Daniel P. Amos - Chairman & Chief Executive Officer

Sure. A couple of things. One is really just favorable claims experience in general. And so that has been the case for a while. While I think that aspect of it is stabilizing, it's been favorable and remains favorable. The other dynamic that I mentioned is that, in this particular quarter, we also had lapse rates played in, meaning not so much how much lapsed, but the nature of the product that lapsed in the period.

The product tended to carry, on average, higher reserves, and so there was a greater release of reserves, if you will, related to the lapsation. This also, as I mentioned, played into accelerated DAC amortization and weighed on the expense ratio. As we look at the year-over-year trend, as I mentioned earlier, we would approximate the impact of that dynamic to be in and around 100 basis points related to benefit ratio improvements. Again, that's based on the actuarial information we have and analyzing the nature of products that lapsed. So I think that mix of business in lapsation that will go on from quarter-to-quarter. This is not an unusual quarter. The mix of business will be different from time to time. We'll monitor it going forward, but right now, we hold to the benefit ratio guidance that we've provided on the U.S.

Michael Kovac - Goldman Sachs & Co.

Makes sense. And then looking at recruiting in the U.S., it looked like not only was sales growth fairly strong in the fourth quarter, but we also saw some signs of agent recruiting picking up. Can you discuss some of the drivers there in terms of maybe the broader economy or maybe some more Aflac-specific comments?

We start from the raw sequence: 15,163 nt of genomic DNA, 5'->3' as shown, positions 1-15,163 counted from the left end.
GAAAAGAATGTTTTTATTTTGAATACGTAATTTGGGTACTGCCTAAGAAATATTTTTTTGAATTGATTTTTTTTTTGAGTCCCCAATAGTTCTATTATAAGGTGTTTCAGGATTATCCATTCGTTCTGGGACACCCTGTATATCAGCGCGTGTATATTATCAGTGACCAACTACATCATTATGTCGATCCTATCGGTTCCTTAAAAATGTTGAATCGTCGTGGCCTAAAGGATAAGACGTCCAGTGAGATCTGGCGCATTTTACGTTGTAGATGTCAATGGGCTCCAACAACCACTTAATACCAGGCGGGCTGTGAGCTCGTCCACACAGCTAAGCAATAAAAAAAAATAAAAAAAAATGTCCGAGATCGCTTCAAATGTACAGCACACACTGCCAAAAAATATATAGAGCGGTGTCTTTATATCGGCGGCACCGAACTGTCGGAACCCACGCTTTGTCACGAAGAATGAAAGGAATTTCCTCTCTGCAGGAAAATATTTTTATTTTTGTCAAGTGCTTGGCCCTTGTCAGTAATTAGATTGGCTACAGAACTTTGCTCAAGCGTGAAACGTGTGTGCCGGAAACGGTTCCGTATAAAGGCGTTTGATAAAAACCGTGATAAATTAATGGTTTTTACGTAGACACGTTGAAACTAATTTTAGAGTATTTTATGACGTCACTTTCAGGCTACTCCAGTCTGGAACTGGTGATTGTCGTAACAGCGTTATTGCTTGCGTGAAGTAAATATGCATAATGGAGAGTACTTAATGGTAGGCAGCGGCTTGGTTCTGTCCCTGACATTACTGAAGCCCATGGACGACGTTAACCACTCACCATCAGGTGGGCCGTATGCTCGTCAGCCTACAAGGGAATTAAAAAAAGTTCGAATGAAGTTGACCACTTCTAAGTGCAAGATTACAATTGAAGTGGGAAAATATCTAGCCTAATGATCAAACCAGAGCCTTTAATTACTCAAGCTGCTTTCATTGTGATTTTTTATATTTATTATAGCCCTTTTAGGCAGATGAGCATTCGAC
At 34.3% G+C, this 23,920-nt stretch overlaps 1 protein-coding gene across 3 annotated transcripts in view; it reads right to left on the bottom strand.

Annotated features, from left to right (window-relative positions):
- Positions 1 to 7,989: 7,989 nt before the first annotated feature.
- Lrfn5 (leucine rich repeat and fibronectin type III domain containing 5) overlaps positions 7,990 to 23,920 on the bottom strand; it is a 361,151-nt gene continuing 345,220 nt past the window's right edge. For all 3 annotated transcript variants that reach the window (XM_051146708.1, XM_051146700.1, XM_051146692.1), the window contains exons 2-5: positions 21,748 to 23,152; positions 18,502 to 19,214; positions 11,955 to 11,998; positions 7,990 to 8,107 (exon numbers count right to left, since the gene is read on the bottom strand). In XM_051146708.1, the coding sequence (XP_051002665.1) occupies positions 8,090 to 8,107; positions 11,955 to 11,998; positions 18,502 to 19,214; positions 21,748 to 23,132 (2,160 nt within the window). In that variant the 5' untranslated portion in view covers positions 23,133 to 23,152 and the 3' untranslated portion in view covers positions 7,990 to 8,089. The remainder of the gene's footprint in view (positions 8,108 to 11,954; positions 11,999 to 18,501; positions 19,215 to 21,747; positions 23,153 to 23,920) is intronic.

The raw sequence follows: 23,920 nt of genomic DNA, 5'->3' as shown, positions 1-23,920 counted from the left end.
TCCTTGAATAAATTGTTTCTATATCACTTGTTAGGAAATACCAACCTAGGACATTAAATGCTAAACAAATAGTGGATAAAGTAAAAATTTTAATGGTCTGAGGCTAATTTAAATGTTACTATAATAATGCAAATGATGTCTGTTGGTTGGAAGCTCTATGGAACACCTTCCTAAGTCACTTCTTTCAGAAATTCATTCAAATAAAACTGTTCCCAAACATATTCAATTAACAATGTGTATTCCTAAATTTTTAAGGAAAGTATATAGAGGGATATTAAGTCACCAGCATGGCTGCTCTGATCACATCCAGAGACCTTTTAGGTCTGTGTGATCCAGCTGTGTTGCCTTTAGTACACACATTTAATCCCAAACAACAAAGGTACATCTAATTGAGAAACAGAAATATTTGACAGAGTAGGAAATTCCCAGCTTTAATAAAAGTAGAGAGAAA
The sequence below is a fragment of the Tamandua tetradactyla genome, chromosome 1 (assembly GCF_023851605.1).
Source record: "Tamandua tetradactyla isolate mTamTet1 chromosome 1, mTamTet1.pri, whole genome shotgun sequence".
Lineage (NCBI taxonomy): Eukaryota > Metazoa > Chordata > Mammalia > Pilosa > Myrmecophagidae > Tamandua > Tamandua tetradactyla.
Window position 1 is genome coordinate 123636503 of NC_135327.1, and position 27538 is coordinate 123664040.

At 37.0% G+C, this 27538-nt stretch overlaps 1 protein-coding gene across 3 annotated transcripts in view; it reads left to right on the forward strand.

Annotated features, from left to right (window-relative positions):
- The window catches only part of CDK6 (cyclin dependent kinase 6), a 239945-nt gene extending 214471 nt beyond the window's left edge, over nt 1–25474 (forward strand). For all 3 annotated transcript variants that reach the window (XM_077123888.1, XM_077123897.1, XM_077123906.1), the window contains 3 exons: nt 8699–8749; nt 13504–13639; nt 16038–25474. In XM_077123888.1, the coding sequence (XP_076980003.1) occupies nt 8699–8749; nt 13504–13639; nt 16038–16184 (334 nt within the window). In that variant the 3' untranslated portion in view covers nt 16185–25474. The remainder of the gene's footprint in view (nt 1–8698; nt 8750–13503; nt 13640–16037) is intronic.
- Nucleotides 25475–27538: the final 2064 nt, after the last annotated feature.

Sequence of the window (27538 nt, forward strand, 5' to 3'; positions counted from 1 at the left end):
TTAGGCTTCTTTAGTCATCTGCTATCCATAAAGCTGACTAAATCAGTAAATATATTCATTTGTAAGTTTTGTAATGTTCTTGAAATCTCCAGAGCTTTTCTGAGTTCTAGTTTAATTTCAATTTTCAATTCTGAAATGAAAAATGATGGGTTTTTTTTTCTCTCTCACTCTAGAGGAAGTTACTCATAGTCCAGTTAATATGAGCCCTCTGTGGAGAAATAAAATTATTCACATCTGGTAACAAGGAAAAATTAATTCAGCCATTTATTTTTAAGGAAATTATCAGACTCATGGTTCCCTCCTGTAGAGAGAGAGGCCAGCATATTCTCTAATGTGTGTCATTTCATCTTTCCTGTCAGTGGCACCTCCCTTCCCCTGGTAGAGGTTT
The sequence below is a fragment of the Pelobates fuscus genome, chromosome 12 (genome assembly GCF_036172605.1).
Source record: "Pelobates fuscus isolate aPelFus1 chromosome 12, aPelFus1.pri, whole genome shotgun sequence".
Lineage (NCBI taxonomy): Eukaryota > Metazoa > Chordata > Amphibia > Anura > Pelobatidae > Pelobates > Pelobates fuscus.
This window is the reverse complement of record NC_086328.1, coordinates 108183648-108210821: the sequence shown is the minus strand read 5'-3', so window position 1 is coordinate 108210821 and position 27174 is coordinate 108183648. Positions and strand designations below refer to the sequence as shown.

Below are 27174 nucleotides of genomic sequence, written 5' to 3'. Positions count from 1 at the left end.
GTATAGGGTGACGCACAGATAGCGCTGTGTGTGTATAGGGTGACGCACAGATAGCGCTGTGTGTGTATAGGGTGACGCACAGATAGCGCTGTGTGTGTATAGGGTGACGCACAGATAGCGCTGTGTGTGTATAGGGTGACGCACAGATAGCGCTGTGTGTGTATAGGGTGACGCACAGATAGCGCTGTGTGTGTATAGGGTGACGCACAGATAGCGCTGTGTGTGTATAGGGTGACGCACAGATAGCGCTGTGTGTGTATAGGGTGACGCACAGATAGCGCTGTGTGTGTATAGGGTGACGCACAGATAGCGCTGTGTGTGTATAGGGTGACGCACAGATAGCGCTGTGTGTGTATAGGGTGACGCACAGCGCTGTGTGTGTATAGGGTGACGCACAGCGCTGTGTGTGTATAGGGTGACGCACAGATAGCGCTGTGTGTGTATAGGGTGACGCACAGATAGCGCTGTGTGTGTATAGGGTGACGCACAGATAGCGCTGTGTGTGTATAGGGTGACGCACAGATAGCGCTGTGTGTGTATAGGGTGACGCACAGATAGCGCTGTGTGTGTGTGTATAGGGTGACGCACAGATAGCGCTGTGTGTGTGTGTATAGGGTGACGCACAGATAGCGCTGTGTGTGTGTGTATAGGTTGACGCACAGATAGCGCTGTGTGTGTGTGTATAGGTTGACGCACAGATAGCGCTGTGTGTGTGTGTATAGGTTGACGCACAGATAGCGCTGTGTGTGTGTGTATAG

Paul S. Amos II - President, Global Operations

I think the driver, quite frankly, is the compensation. We basically are paying for performance with regard to U.S. and part of the compensation drive is the recruiting fees. We are seeing that recruiting in many of our markets have been a struggle in the past, but has not been as much of a struggle right now and it's because, quite frankly, we focused on recruiting.

Michael Kovac - Goldman Sachs & Co.

Thanks.

Operator

Our next question is from Steven Schwartz from Raymond James & Associates. You may ask your question.

Steven D. Schwartz - Raymond James & Associates, Inc.

Thank you. Good morning, everybody. Just one more follow-up on group sales in the U.S. Teresa, would you happen to know how much the group sales were up year-over-year in the fourth quarter? Maybe that would give us a sense of what's going on with the alphabet houses.

Teresa L. White - President, Aflac U.S.

Just a second. Let me make sure I get that number from my actuary (55:20). 32% increase in the fourth quarter for group sales.

Steven D. Schwartz - Raymond James & Associates, Inc.

Okay. On the group sales. And then you said the 20%, so and just to be clear, you mentioned the 27% number. That's total broker sales up or the top 100 broker sales up?